Dubai: It has been a period of intensive learning and adjustment for 17-year-old Sarah Manoj, who received an unexpected diagnosis of coeliac disease last summer in Dubai.
A year on, Sarah has gone from knowing nothing about the autoimmune disease to becoming comfortable with her physical needs. The teen is now keen to create more awareness within the community about coeliac disease, and how people can support those affected, during Coeliac Disease Awareness Month, which is marked every May.
“I did not have any major symptoms, but my doctor decided to test for coeliac disease simply because my iron levels had always been low. When the results came back, I was confused because I did not even know what it really was,” Sarah told Gulf News.
Experts estimate that a large proportion of people afflicted by the autoimmune condition remain undiagnosed, and unaware, because the disease presents very differently in each individual. Despite this, every person with coeliac disease is at risk of long-term health complications if the disease is not managed.
“I was certainly in that group of people, and unaware that the gluten I was consuming daily in chapathis was compromising my health. The diagnosis was a wake-up call, and I was determined to do whatever I could to safeguard my health,” Sarah said.
So although her diagnosis meant going gluten-free, and the need for some drastic lifestyle changes, Sarah was ready to comply.
The most obvious shift was changing the wheat flour the family used for their daily flatbreads.
“This was a big thing, because we would easily eat chapathis for three meals a day sometimes. Made from wheat flour, they were a big part of our diet.”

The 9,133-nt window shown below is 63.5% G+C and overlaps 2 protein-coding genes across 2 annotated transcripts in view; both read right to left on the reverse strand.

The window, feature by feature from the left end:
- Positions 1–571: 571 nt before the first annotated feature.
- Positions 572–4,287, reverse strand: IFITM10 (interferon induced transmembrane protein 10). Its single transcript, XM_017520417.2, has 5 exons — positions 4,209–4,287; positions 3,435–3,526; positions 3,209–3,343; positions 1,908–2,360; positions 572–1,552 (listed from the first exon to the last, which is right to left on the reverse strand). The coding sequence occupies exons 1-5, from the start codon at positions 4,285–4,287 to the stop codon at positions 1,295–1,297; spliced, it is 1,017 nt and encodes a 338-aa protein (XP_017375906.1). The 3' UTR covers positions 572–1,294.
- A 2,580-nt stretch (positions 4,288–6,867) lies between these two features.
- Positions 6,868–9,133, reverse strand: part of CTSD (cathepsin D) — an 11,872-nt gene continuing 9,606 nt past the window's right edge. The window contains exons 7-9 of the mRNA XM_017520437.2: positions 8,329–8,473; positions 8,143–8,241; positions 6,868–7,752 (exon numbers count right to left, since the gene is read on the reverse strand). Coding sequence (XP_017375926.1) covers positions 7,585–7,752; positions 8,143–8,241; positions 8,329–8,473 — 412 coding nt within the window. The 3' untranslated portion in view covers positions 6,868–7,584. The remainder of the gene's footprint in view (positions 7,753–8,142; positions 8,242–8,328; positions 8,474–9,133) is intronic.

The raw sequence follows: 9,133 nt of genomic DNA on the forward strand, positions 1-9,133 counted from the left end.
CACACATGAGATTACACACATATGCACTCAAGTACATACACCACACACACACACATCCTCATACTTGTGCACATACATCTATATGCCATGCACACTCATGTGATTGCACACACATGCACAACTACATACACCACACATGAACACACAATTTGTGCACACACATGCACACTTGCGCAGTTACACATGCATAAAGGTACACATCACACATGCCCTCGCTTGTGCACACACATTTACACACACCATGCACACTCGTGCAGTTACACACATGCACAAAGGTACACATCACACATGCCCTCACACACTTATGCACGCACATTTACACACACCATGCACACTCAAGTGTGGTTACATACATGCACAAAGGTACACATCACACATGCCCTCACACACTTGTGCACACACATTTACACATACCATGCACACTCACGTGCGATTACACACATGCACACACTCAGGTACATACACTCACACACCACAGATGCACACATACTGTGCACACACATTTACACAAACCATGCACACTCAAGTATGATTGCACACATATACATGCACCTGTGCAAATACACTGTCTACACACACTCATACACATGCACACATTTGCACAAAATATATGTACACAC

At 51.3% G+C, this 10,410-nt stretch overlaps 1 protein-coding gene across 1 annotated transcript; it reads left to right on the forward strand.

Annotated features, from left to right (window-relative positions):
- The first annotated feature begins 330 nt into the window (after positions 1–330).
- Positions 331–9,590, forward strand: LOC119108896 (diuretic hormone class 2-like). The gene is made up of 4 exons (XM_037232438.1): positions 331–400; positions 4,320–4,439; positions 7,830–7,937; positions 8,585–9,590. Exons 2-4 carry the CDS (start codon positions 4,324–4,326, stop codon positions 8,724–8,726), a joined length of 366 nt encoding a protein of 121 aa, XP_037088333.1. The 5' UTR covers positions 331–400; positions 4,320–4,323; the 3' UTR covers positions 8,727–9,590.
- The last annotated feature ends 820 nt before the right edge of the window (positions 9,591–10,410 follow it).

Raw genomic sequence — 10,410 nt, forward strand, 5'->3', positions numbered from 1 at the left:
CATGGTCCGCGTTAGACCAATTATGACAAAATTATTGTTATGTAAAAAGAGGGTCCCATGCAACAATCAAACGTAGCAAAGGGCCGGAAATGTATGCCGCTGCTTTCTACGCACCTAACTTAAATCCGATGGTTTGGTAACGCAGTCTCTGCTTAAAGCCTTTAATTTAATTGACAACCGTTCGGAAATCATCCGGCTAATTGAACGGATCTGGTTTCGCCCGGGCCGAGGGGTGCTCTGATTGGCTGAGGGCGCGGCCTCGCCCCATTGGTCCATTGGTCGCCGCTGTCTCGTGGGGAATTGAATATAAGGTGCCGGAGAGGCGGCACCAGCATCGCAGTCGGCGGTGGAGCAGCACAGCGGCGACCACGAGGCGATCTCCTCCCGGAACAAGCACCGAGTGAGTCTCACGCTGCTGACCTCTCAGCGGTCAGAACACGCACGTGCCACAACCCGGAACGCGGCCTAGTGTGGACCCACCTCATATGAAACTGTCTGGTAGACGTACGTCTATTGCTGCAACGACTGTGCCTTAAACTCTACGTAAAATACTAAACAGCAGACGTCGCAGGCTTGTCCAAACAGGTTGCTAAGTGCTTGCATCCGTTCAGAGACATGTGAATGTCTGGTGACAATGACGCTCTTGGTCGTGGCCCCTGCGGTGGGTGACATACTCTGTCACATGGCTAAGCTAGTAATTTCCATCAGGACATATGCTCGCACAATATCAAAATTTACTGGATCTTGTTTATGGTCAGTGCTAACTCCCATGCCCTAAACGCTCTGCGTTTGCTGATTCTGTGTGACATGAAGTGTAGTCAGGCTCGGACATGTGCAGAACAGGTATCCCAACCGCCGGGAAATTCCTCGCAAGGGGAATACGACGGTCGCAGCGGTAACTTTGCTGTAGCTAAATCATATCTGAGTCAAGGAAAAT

The family began using rice flour and sorghum flour for their chapathis. While the switch was not particularly difficult to make, there was a definite difference in taste and flavour profile.
“Of course we could still have chapathis, but they certainly tasted different. I did find myself wanting to eat chapathis less, and opting for rice-based meals more often,” Sarah said with a laugh.
Less going out
The other big shift involved fewer mealtimes outside.
“This actually felt like a big change. As a family, we love trying out new cuisines and eateries. But it became challenging to ensure that I was eating gluten-free, so we stopped going out as often.”
Because she took the diagnosis seriously, Sarah remained committed to the changes she had to make.
“My doctor told me there was risk of cancer, infertility, hypothyroidism, malnourishment, and other issues that could crop up if I continued to eat gluten. Gluten was everywhere, in breads and baked goods and even Asian dishes made with soy sauce. But as I took a deep dive into what I could and could not eat, I realised there were a lot of naturally gluten-free dishes that I could opt for,” Sarah said.
For instance, rice-based dishes like biryani, gram flour fritters like pakoras, and even corn flour-based items like tacos are all free from gluten. Fruit and vegetable salads, without accompanying sauces, are also safe.
“I have certainly learnt a lot more about how food is prepared over the last year. Moreover, I discovered that servers and restaurant staff may not necessarily know the gluten-free items on the menu. This is why it became necessary for me to learn about food preparation, as it also opened up what I could eat when I went out.”
Her learnings helped her figure out what sauces were safe for her to eat. So while soy sauce was a no-no, the tamari used in many Japanese dishes was gluten-free and safe.
Manoj’s mother supported her in her journey, joining social media groups that shared information on diet options and eateries online. The family now has a list of outlets that cater gluten-free options.
“My mother also began eating gluten-free, and while she has not been tested for coeliac disease, she said the migraines she often experienced have reduced in frequency. The changed diet has been beneficial for her too,” Sarah said.